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Is it post-holiday blues, depression, or boredom making you sad?

For some people the first week of January means back to work and their routine, which is a major relief. But for others the first week back is a huge disappointment from a holiday season high. They become depressed and bored, wondering if what they’re feeling is normal. While their friends are making New Year’s resolutions, they are lingering in a feeling of regret and sadness.

Post-holiday blues linger through the holiday and then fade, while boredom comes and goes. However, depression lasts longer than two weeks and is much more intense, limiting the individual’s ability to work, sleep, or function in their day-to-day world. Depression changes your body chemistry whereas post-holiday blues and boredom do not.

If you’re feeling melancholy and you’re not sure why, the best and surest way to get help is to see a mental health counselor. A mental health professional can help diagnosis your situation and give you the tools you need to work through what is causing your pain. If you cannot afford therapy, these 4 suggestions will help gain insight into your feelings.

1. Take an inventory of your self-care. Are you saying yes to everyone else and no to yourself? Are you focused more on pleasing others at the expense of what you personally need? Are you giving a 100% to your job, kids, and partner without taking time for yourself? Choose to take time for yourself by taking a walk instead of volunteering for another project, or sit down to eat a healthy meal instead of grabbing to-go food.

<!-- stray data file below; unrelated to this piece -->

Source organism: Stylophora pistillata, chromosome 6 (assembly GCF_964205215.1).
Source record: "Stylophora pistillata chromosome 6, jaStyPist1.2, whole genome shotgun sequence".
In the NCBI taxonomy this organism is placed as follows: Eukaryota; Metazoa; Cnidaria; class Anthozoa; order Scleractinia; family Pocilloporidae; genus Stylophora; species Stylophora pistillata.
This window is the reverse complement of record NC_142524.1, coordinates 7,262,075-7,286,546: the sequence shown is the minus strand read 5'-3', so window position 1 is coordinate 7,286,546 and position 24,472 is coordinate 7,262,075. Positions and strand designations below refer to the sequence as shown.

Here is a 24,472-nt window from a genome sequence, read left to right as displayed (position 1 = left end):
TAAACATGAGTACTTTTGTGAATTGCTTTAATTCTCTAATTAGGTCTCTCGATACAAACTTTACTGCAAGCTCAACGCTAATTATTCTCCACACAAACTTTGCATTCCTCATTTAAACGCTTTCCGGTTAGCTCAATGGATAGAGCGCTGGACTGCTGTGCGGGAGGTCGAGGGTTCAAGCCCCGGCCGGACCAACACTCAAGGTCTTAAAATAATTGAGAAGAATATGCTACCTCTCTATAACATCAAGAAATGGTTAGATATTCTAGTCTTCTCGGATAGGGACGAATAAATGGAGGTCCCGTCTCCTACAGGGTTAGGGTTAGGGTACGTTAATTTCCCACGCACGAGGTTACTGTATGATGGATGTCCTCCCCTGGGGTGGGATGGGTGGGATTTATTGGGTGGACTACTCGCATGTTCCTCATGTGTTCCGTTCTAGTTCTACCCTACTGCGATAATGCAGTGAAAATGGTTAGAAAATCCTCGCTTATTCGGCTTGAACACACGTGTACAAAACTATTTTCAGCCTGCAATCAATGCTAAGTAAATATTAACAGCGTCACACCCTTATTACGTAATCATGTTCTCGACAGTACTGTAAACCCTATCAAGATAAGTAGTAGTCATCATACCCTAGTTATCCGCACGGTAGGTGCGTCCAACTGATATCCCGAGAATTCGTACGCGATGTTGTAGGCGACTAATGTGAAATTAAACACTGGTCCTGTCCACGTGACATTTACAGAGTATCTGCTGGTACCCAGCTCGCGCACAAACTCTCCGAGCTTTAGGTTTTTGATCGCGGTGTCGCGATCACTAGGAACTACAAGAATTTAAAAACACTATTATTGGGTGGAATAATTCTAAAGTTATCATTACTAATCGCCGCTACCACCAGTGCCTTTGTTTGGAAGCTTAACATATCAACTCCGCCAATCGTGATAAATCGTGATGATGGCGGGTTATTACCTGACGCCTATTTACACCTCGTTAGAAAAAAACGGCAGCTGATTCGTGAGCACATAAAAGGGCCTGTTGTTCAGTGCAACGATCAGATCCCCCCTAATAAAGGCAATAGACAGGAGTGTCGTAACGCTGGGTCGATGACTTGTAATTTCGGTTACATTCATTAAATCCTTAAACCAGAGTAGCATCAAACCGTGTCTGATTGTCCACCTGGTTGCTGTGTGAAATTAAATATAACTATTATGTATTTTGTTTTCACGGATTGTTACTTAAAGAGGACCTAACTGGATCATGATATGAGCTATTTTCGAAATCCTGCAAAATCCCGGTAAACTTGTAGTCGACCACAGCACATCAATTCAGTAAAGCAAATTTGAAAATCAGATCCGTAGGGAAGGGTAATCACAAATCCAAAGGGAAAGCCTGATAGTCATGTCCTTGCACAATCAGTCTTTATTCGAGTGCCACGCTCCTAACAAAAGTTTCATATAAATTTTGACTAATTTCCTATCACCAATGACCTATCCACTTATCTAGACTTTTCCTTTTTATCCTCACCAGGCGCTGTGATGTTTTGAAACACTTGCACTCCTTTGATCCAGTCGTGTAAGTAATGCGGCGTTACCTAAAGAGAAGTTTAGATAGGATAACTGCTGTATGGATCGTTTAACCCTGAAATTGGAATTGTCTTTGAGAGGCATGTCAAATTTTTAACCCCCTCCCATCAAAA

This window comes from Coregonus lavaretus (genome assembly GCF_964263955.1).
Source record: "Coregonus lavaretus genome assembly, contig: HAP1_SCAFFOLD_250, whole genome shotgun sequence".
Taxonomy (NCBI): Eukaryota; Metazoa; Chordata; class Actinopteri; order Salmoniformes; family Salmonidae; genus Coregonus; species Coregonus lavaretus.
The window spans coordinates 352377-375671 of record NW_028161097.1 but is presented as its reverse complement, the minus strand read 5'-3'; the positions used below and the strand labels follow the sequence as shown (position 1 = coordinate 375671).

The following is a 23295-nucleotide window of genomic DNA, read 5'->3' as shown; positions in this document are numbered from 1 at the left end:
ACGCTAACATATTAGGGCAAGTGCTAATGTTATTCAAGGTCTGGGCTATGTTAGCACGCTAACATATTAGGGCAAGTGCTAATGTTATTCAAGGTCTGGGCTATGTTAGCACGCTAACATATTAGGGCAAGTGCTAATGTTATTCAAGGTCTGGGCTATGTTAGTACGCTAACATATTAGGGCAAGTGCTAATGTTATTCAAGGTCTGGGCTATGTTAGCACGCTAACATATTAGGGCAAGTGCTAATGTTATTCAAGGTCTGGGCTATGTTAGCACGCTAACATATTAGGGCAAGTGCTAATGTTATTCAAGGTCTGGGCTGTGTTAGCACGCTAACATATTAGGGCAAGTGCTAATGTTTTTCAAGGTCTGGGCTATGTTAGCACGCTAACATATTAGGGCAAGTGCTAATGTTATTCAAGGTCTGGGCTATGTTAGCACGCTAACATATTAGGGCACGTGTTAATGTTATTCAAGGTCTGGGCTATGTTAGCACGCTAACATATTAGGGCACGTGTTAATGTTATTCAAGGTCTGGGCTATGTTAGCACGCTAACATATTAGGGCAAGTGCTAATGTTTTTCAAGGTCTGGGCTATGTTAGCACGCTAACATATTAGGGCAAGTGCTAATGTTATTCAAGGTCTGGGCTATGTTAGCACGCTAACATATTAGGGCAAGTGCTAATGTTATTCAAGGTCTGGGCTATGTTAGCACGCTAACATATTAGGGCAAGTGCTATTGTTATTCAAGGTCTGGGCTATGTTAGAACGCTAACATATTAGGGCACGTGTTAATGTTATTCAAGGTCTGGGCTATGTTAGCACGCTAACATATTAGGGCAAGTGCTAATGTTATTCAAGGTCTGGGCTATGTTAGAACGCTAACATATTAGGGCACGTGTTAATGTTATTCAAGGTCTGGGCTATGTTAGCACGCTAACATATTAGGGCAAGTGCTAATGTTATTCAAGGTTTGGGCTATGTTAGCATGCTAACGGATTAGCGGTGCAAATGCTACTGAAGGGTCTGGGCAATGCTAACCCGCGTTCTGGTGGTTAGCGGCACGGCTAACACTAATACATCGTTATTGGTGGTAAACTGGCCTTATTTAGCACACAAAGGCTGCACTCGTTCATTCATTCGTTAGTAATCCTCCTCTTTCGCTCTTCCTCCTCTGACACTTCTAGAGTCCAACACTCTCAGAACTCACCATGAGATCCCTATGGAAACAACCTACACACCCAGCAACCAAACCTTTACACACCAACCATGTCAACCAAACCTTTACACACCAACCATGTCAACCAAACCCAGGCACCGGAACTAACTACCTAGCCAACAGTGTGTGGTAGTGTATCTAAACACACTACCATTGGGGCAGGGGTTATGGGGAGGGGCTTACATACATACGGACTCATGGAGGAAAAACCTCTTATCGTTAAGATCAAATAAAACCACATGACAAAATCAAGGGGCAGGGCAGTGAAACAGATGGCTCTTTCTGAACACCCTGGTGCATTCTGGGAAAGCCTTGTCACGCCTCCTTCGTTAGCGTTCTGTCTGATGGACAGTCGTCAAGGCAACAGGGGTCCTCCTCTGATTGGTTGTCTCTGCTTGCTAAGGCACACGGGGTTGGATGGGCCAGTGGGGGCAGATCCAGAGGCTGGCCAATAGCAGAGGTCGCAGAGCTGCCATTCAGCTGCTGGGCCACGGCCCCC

2. Make a list of 50 things you’d love to do. You get bored when you can’t think of anything to do. When you take the time to write a list of things you’d like to do, you always have something enjoyable to do and work toward. Running a marathon or half marathon is a “dream big” goal but working up to it is doable every day. It’s hard to get bored or blue when you have something you’re working toward that excites you.

3. Reach out to a friend and get involved in support groups. Your friends and support network emotionally support you. Having friends is like taking a vitamin every day; they provide a buffer from the harshness of life. Friends remind you of how much you’re cherished; they are a gift you give yourself.

4. Create some structure. Holiday vacations are a nice break from routine but extending them can make you sluggish and unmotivated. We usually don’t eat healthy over the holidays, and we may not exercise. Getting back in the routine slowly and re-introducing healthy food and light exercise is a wonderful way to ease into the New Year and feel better about yourself. Since depression is correlated with foods we eat, reducing the sugar and unhealthy fat in our diet can lighten our mood and make us feel more energetic.

Post-holiday blues won’t last forever. Give yourself a break and take one step at a time into the New Year. If the feelings persist after following a plan for two weeks, seek professional mental health. Depression doesn’t go away, but it can be treated successfully.


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